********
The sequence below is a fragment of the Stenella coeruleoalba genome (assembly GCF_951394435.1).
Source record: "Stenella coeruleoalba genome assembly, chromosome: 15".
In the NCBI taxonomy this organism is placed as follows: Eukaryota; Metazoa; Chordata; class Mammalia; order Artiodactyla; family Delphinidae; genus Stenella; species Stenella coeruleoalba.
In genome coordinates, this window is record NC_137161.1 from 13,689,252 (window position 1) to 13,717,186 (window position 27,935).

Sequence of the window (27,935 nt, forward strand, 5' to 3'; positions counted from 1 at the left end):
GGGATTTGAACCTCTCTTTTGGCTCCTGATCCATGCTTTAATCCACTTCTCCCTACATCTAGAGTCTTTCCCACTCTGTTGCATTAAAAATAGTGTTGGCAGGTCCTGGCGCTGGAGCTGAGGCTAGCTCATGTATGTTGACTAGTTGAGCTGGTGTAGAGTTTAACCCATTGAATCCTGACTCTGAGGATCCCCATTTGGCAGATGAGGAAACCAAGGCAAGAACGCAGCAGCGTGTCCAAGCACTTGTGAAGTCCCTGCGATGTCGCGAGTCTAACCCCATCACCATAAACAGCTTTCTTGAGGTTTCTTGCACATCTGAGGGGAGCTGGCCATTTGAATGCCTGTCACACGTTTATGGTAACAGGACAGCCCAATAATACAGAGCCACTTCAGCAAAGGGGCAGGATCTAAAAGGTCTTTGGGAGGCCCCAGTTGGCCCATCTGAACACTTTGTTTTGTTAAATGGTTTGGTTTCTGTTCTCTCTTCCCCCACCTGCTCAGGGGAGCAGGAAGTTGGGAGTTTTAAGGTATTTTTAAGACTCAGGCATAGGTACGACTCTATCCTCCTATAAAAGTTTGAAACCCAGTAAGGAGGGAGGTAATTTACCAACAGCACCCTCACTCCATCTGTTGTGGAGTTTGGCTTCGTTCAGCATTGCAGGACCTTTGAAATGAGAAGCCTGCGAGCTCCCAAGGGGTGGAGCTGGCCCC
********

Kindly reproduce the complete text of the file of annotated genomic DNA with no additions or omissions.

The sequence below is a fragment of the Stenella coeruleoalba genome (assembly GCF_951394435.1).
Source record: "Stenella coeruleoalba genome assembly, chromosome: 15".
In the NCBI taxonomy this organism is placed as follows: Eukaryota; Metazoa; Chordata; class Mammalia; order Artiodactyla; family Delphinidae; genus Stenella; species Stenella coeruleoalba.
In genome coordinates, this window is record NC_137161.1 from 13,689,252 (window position 1) to 13,717,186 (window position 27,935).

Sequence of the window (27,935 nt, forward strand, 5' to 3'; positions counted from 1 at the left end):
GGGATTTGAACCTCTCTTTTGGCTCCTGATCCATGCTTTAATCCACTTCTCCCTACATCTAGAGTCTTTCCCACTCTGTTGCATTAAAAATAGTGTTGGCAGGTCCTGGCGCTGGAGCTGAGGCTAGCTCATGTATGTTGACTAGTTGAGCTGGTGTAGAGTTTAACCCATTGAATCCTGACTCTGAGGATCCCCATTTGGCAGATGAGGAAACCAAGGCAAGAACGCAGCAGCGTGTCCAAGCACTTGTGAAGTCCCTGCGATGTCGCGAGTCTAACCCCATCACCATAAACAGCTTTCTTGAGGTTTCTTGCACATCTGAGGGGAGCTGGCCATTTGAATGCCTGTCACACGTTTATGGTAACAGGACAGCCCAATAATACAGAGCCACTTCAGCAAAGGGGCAGGATCTAAAAGGTCTTTGGGAGGCCCCAGTTGGCCCATCTGAACACTTTGTTTTGTTAAATGGTTTGGTTTCTGTTCTCTCTTCCCCCACCTGCTCAGGGGAGCAGGAAGTTGGGAGTTTTAAGGTATTTTTAAGACTCAGGCATAGGTACGACTCTATCCTCCTATAAAAGTTTGAAACCCAGTAAGGAGGGAGGTAATTTACCAACAGCACCCTCACTCCATCTGTTGTGGAGTTTGGCTTCGTTCAGCATTGCAGGACCTTTGAAATGAGAAGCCTGCGAGCTCCCAAGGGGTGGAGCTGGCCCC